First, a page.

I had a nice feeling this morning when I logged onto my finance aggregation tool and took a look at my net worth box. For the first time, it has six digits… before the decimal!
How I Got Here
If you look at my most recent net worth update, you can see that I was a long way off from this point just a couple of years ago.
Around December, 2010, I was nearing a net worth of zero. While I did not have credit card debt, I was mid-way through graduate school, my student loans were growing and my bank accounts were shrinking. I had more debt than cash for the first time in my life and I knew I had to keep working hard to get out.
Fast forward to January 2011. In the eleven months since my last MBA tuition payment, I paid off my car, paid off one of the two remaining student loans, dramatically increased my savings rate, and had good trajectory.
I was in a good place with my career and my cash flow, so I decided it was time to look into buying a home. I took control of my “secret down payment fund” that I had kept separate from my other financial accounts. I only used about $5,000 from that account during grad school. When I took the cash and deposited it into my savings, my net worth took a big jump, but it was sort of artificial because I knew the money was there the entire time.
The Double Jump
I was good about pressing forward in my savings and generally good about my spending over the next nine months. I saw my total net worth fall some from equity investments, but I was still on track to buy a home. My expenses rose when my lease expired and I went month to month, so I knew it was time to make a change.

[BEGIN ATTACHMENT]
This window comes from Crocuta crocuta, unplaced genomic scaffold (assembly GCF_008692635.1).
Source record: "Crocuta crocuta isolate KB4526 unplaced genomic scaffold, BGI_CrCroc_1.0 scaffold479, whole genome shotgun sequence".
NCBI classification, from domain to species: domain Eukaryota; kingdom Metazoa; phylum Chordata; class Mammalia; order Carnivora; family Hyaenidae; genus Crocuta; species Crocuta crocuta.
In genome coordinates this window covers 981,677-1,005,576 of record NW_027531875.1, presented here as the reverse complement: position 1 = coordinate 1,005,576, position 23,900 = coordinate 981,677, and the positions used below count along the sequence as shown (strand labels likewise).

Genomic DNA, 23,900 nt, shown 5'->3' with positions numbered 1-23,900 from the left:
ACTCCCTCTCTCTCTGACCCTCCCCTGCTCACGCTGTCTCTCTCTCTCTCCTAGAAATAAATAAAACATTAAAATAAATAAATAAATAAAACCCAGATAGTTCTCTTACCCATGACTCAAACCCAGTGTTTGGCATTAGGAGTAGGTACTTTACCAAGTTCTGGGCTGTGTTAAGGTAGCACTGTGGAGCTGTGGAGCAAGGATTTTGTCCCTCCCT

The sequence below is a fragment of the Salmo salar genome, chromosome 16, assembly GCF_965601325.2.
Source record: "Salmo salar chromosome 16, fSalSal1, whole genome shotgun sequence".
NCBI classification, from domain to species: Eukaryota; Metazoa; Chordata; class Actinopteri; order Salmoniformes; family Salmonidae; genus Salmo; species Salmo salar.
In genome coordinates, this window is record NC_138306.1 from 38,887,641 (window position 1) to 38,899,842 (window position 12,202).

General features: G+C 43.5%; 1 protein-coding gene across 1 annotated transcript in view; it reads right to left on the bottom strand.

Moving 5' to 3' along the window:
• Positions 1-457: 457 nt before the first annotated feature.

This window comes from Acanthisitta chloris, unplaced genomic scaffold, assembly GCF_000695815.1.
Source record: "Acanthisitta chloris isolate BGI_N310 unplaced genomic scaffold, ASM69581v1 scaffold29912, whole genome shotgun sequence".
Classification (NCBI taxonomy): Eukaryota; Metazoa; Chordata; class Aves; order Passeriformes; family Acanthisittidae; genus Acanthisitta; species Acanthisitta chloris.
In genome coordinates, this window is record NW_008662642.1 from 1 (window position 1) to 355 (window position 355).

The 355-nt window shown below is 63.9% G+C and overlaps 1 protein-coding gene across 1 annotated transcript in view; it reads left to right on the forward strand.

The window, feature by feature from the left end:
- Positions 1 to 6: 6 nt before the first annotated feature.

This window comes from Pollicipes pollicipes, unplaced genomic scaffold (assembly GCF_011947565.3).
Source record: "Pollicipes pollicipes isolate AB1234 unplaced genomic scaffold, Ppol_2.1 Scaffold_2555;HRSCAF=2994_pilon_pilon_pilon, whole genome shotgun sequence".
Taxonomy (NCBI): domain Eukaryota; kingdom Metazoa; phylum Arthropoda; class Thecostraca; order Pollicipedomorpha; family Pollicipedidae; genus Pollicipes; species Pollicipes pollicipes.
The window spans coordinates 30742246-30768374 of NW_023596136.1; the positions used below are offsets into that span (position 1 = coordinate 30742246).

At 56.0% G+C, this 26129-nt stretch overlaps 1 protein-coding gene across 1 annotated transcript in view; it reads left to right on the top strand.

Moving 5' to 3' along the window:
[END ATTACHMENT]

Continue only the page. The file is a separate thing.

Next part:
I found the condo I knew would be home around that time, and I started the process of buying my first home. I negotiated a fair deal on the condo and, according to Zillow, had an instant $40,000 home equity gain.
After I bought the condo, I had lower monthly cash expenses. My costs were about $300 lower per month. It was just a matter of weeks from there for my net worth to make the extra jump to $100,000.
I don’t have any plans to change my spending habits. I will put that extra $300 per month into savings first, student loans second, and my mortgage payments third. That will keep me on track to add another zero to my net worth.
Who know, maybe the million dollar club is not that far off?
Image by financialfellow1.